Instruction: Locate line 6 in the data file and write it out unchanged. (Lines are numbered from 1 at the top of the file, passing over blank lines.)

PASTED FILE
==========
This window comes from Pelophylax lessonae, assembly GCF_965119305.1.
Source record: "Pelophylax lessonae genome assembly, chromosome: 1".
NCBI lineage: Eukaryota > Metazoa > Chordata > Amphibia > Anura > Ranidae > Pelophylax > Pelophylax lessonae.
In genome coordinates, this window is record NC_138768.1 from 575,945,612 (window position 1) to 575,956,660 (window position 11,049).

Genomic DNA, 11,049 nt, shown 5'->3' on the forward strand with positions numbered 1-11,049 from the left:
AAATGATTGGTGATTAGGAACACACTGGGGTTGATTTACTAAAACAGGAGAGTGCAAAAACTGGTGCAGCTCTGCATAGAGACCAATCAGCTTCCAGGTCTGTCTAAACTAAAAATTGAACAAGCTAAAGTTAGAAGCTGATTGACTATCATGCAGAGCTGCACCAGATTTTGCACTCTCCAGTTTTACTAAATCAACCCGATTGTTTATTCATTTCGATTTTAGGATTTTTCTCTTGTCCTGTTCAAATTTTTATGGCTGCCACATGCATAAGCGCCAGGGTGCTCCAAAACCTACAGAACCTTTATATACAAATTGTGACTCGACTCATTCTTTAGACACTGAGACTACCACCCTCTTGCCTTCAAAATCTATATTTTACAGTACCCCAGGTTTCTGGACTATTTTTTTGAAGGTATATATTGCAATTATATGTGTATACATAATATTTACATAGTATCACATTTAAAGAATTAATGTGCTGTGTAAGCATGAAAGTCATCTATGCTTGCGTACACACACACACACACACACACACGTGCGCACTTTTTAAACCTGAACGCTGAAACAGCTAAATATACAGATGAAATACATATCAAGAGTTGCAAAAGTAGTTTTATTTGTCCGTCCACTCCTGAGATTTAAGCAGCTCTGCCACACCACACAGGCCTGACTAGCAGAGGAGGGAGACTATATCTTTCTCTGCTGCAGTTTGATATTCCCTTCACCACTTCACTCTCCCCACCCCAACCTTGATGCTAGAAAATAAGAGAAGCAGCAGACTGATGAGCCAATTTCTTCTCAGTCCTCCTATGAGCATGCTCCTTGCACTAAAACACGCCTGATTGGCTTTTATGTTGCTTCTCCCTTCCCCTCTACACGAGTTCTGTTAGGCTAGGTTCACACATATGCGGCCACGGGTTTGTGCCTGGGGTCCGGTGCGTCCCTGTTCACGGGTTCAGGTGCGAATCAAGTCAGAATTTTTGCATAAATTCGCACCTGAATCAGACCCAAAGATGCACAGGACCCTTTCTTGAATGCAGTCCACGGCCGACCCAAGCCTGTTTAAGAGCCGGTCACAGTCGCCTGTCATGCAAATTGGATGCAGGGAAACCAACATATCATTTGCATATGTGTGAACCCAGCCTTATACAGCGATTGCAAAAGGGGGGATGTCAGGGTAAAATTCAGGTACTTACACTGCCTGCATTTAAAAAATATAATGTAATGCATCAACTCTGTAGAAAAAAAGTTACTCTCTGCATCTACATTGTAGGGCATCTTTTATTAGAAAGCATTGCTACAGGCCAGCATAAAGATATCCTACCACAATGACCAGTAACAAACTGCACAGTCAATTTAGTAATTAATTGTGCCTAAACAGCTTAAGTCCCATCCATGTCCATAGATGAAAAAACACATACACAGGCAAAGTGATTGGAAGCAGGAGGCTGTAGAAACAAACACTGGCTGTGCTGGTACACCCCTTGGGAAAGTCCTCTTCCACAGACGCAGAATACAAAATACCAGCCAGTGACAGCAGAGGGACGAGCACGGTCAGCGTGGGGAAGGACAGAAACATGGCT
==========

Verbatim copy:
AAATGATTGGTGATTAGGAACACACTGGGGTTGATTTACTAAAACAGGAGAGTGCAAAAACTGGTGCAGCTCTGCATAGAGACCAATCAGCTTCCAGGTCTGTCTAAACTAAAAATTGAACAAGCTAAAGTTAGAAGCTGATTGACTATCATGCAGAGCTGCACCAGATTTTGCACTCTCCAGTTTTACTAAATCAACCCGATTGTTTATTCATTTCGATTTTAGGATTTTTCTCTTGTCCTGTTCAAATTTTTATGGCTGCCACATGCATAAGCGCCAGGGTGCTCCAAAACCTACAGAACCTTTATATACAAATTGTGACTCGACTCATTCTTTAGACACTGAGACTACCACCCTCTTGCCTTCAAAATCTATATTTTACAGTACCCCAGGTTTCTGGACTATTTTTTTGAAGGTATATATTGCAATTATATGTGTATACATAATATTTACATAGTATCACATTTAAAGAATTAATGTGCTGTGTAAGCATGAAAGTCATCTATGCTTGCGTACACACACACACACACACACACACGTGCGCACTTTTTAAACCTGAACGCTGAAACAGCTAAATATACAGATGAAATACATATCAAGAGTTGCAAAAGTAGTTTTATTTGTCCGTCCACTCCTGAGATTTAAGCAGCTCTGCCACACCACACAGGCCTGACTAGCAGAGGAGGGAGACTATATCTTTCTCTGCTGCAGTTTGATATTCCCTTCACCACTTCACTCTCCCCACCCCAACCTTGATGCTAGAAAATAAGAGAAGCAGCAGACTGATGAGCCAATTTCTTCTCAGTCCTCCTATGAGCATGCTCCTTGCACTAAAACACGCCTGATTGGCTTTTATGTTGCTTCTCCCTTCCCCTCTACACGAGTTCTGTTAGGCTAGGTTCACACATATGCGGCCACGGGTTTGTGCCTGGGGTCCGGTGCGTCCCTGTTCACGGGTTCAGGTGCGAATCAAGTCAGAATTTTTGCATAAATTCGCACCTGAATCAGACCCAAAGATGCACAGGACCCTTTCTTGAATGCAGTCCACGGCCGACCCAAGCCTGTTTAAGAGCCGGTCACAGTCGCCTGTCATGCAAATTGGATGCAGGGAAACCAACATATCATTTGCATATGTGTGAACCCAGCCTTATACAGCGATTGCAAAAGGGGGGATGTCAGGGTAAAATTCAGGTACTTACACTGCCTGCATTTAAAAAATATAATGTAATGCATCAACTCTGTAGAAAAAAAGTTACTCTCTGCATCTACATTGTAGGGCATCTTTTATTAGAAAGCATTGCTACAGGCCAGCATAAAGATATCCTACCACAATGACCAGTAACAAACTGCACAGTCAATTTAGTAATTAATTGTGCCTAAACAGCTTAAGTCCCATCCATGTCCATAGATGAAAAAACACATACACAGGCAAAGTGATTGGAAGCAGGAGGCTGTAGAAACAAACACTGGCTGTGCTGGTACACCCCTTGGGAAAGTCCTCTTCCACAGACGCAGAATACAAAATACCAGCCAGTGACAGCAGAGGGACGAGCACGGTCAGCGTGGGGAAGGACAGAAACATGGCT